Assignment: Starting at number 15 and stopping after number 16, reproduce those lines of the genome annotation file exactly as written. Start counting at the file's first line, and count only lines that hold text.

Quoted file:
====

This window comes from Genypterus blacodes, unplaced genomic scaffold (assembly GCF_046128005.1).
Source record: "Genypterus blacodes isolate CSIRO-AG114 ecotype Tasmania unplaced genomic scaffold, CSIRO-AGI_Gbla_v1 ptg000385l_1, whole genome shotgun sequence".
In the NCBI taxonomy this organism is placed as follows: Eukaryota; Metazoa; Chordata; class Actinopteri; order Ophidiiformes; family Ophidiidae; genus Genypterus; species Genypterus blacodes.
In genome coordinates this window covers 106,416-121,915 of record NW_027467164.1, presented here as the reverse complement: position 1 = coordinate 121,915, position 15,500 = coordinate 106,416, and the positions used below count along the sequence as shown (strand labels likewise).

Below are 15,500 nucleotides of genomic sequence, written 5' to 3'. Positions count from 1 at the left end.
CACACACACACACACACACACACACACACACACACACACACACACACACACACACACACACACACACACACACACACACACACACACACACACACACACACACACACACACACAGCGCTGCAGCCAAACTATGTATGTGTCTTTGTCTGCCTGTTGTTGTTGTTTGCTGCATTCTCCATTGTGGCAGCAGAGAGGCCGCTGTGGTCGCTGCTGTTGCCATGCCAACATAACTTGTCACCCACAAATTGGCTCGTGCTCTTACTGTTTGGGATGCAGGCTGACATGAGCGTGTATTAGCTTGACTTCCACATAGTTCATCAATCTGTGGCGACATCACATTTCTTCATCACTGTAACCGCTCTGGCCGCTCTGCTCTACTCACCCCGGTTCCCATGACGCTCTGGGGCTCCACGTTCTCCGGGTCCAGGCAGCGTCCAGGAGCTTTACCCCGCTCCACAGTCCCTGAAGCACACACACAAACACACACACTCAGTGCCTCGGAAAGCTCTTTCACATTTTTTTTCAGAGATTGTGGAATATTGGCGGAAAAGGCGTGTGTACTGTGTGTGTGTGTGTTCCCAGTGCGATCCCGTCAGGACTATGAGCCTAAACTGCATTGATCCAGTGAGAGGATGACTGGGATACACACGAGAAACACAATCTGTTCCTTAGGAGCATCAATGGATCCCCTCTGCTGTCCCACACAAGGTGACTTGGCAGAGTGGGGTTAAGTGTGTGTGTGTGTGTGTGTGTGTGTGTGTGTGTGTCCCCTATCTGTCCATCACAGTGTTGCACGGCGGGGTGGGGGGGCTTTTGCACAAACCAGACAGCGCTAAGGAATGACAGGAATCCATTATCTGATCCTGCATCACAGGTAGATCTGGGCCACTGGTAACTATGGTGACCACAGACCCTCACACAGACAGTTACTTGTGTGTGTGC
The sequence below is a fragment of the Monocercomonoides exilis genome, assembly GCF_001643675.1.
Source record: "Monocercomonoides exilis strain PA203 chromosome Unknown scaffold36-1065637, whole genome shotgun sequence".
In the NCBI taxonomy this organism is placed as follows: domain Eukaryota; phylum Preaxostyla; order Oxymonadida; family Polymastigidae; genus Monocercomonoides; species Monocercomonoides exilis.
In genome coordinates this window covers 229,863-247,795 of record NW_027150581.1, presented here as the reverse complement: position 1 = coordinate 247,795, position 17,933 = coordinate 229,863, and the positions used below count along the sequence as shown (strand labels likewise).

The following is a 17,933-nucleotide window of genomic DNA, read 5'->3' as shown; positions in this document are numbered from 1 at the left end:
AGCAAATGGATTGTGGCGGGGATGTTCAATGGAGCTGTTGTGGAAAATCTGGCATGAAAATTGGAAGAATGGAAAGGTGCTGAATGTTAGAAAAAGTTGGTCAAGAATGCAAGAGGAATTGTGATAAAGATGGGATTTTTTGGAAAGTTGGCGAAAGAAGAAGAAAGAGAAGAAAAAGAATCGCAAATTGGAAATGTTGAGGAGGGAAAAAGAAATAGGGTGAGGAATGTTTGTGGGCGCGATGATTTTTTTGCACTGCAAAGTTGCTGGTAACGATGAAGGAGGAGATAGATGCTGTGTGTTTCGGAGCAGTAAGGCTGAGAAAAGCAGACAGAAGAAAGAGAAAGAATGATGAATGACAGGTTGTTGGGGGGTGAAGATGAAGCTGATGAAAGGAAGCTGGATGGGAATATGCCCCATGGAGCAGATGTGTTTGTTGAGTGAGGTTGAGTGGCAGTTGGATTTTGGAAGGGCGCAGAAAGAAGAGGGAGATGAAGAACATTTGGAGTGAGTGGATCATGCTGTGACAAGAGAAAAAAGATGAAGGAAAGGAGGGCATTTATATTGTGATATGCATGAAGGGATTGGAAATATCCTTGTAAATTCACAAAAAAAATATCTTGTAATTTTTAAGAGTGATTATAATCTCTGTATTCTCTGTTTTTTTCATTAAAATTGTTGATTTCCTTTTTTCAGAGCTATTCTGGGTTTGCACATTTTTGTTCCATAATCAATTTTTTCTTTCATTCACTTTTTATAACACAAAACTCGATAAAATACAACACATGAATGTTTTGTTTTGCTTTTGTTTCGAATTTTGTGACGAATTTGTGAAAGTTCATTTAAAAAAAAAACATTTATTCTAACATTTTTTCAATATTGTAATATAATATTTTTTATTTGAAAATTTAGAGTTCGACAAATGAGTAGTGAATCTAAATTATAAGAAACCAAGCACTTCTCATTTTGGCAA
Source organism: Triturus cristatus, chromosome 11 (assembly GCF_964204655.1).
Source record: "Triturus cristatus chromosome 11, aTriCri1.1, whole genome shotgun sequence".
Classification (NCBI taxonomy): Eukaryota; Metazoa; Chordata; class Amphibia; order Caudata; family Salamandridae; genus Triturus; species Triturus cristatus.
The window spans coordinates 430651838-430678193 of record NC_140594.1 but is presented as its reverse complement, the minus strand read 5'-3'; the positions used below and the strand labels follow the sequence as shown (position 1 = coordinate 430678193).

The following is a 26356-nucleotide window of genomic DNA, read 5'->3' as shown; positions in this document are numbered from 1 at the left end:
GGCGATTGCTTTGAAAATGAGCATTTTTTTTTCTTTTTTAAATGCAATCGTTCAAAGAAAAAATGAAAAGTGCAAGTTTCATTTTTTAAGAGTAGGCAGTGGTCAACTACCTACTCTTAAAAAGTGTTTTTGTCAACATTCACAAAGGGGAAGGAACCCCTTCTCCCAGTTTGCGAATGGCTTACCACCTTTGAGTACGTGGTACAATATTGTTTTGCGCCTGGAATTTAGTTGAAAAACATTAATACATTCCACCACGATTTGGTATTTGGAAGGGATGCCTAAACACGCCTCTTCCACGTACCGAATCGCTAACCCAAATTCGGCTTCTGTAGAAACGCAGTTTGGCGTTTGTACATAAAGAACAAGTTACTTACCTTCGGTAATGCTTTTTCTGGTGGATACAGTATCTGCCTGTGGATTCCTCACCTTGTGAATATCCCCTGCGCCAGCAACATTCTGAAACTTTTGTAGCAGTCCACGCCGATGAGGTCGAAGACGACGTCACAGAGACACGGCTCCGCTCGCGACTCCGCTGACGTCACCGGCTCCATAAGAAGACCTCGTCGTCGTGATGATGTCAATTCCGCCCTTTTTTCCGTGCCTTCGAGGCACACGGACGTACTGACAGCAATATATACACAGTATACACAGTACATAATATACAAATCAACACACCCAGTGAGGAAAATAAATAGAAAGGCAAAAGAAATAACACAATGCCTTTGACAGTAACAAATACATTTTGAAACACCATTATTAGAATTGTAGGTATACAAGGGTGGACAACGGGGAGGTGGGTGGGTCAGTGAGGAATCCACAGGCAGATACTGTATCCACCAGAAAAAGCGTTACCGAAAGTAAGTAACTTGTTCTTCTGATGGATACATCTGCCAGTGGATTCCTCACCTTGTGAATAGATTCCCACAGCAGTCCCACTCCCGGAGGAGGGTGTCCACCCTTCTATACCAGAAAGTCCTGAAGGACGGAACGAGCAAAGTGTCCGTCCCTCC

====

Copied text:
Classification (NCBI taxonomy): Eukaryota; Metazoa; Chordata; class Amphibia; order Caudata; family Salamandridae; genus Triturus; species Triturus cristatus.
The window spans coordinates 430651838-430678193 of record NC_140594.1 but is presented as its reverse complement, the minus strand read 5'-3'; the positions used below and the strand labels follow the sequence as shown (position 1 = coordinate 430678193).